As the blood flowed into me, hospital transport arrived, and we set out for the ICU. The journey was uneventful, and upon admission a medical resident reviewed my case and ordered a consultation with the GI staff on-call. When the GI fellow arrived, it turned out she remembered me from my call earlier in the day. We agreed that I’d made the proper decision to come into the ER rather than wait this out.
What happened next was truly bizarre, because the first several hours in the ICU were defined, if you can believe it, by the color of my bowel movements. Was it bright red? Maroon? Black? Some medical terms that I don’t think actually equate to color? If I’d know this was going to happen I’d have had the ER folks just save the mess in the hat and send it up with us.
It turns out that because I claimed my stool was black (sorry folks… you can stop reading now) there was some concern that the bleeding was higher in my GI. My prize for sticking to my story was to get an NG tube inserted to check for blood in my stomach. I should have gone with really dark maroon…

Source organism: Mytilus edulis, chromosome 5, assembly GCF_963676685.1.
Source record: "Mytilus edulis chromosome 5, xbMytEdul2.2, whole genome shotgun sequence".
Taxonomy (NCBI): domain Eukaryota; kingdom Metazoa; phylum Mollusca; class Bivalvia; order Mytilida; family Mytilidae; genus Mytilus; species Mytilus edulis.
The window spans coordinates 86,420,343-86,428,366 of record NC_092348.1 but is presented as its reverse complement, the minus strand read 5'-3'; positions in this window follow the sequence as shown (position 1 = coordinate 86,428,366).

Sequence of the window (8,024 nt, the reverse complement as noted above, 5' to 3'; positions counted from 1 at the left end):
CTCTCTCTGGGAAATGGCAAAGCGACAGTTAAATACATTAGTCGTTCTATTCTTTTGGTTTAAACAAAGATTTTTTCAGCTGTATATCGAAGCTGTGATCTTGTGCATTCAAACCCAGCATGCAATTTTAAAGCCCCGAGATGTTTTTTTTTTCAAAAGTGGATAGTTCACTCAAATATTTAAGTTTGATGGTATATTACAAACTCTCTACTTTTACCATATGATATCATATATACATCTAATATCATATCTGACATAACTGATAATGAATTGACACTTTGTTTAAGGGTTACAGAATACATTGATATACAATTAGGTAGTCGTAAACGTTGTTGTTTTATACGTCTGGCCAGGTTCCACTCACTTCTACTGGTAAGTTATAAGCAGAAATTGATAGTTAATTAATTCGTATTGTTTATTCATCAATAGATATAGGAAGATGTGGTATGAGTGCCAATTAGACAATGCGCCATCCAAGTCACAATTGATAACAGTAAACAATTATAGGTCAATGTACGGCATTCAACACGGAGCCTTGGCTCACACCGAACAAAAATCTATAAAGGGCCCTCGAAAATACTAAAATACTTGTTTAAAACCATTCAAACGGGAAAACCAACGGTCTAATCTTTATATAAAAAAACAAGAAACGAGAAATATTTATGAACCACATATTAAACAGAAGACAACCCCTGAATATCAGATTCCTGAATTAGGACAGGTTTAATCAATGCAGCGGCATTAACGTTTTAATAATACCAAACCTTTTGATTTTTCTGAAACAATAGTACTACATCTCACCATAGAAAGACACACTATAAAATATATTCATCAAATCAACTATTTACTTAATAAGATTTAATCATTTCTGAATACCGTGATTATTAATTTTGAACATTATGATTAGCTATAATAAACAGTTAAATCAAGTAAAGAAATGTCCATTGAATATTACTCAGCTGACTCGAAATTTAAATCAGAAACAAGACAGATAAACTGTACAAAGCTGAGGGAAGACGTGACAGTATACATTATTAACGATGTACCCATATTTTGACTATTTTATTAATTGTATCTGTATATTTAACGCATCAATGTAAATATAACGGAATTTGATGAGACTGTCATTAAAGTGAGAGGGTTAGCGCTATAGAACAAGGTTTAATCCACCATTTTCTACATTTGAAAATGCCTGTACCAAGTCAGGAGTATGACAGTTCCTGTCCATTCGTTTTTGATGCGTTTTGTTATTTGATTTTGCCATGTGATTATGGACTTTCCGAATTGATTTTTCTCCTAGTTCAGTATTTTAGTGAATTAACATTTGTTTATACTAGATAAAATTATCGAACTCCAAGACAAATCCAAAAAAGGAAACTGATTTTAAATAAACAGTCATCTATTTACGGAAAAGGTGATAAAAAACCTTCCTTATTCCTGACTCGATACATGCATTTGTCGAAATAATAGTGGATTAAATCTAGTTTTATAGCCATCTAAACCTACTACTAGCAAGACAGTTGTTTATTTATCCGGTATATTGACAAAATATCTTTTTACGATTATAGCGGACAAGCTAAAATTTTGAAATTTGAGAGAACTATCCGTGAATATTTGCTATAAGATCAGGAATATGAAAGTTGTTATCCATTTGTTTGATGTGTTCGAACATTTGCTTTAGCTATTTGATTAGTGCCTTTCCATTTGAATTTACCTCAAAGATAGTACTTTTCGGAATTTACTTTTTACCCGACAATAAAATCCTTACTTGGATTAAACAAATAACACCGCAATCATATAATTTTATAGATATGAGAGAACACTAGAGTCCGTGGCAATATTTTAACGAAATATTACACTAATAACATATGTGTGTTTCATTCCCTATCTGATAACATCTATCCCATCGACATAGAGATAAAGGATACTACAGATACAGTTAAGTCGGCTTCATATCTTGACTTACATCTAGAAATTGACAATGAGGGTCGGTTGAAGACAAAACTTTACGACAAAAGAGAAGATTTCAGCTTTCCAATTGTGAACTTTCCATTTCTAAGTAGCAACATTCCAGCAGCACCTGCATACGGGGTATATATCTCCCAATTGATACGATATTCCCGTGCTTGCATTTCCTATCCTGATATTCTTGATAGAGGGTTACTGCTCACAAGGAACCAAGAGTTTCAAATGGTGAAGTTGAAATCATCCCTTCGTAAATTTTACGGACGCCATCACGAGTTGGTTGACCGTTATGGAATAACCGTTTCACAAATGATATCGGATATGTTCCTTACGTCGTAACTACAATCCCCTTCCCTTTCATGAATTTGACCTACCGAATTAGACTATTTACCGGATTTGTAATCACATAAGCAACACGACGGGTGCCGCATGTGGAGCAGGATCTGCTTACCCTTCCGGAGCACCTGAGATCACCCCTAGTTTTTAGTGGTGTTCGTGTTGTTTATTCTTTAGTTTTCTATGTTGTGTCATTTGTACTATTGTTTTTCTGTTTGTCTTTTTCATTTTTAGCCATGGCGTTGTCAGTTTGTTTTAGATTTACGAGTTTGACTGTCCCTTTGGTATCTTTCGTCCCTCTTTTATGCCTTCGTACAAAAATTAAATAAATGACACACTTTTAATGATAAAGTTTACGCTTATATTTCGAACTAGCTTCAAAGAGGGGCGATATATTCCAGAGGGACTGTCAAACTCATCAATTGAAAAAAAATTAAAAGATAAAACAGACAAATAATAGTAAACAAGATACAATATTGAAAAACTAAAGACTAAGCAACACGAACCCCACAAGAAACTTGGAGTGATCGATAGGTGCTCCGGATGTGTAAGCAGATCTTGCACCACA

If you’re not familiar with an NG tube, the N stand for Nasal and the G stands for Gastro. It’s a tube that runs from your nose to your stomach… but don’t let the “tube” part fool you. Small pipe is more like it. Think of those big, fat straws they give you with a thick milk shake. Now think of them sticking it far enough up your nose to reach your stomach. The best part of the process was they used a lidocaine gel on the tip of the NG tube. This was nominally used to numb the area where the tube went. Whether or not it worked is hard to tell, but when my nose started to bleed some of the lidocaine ran down and numbed a bizarre section of lip. So there is that.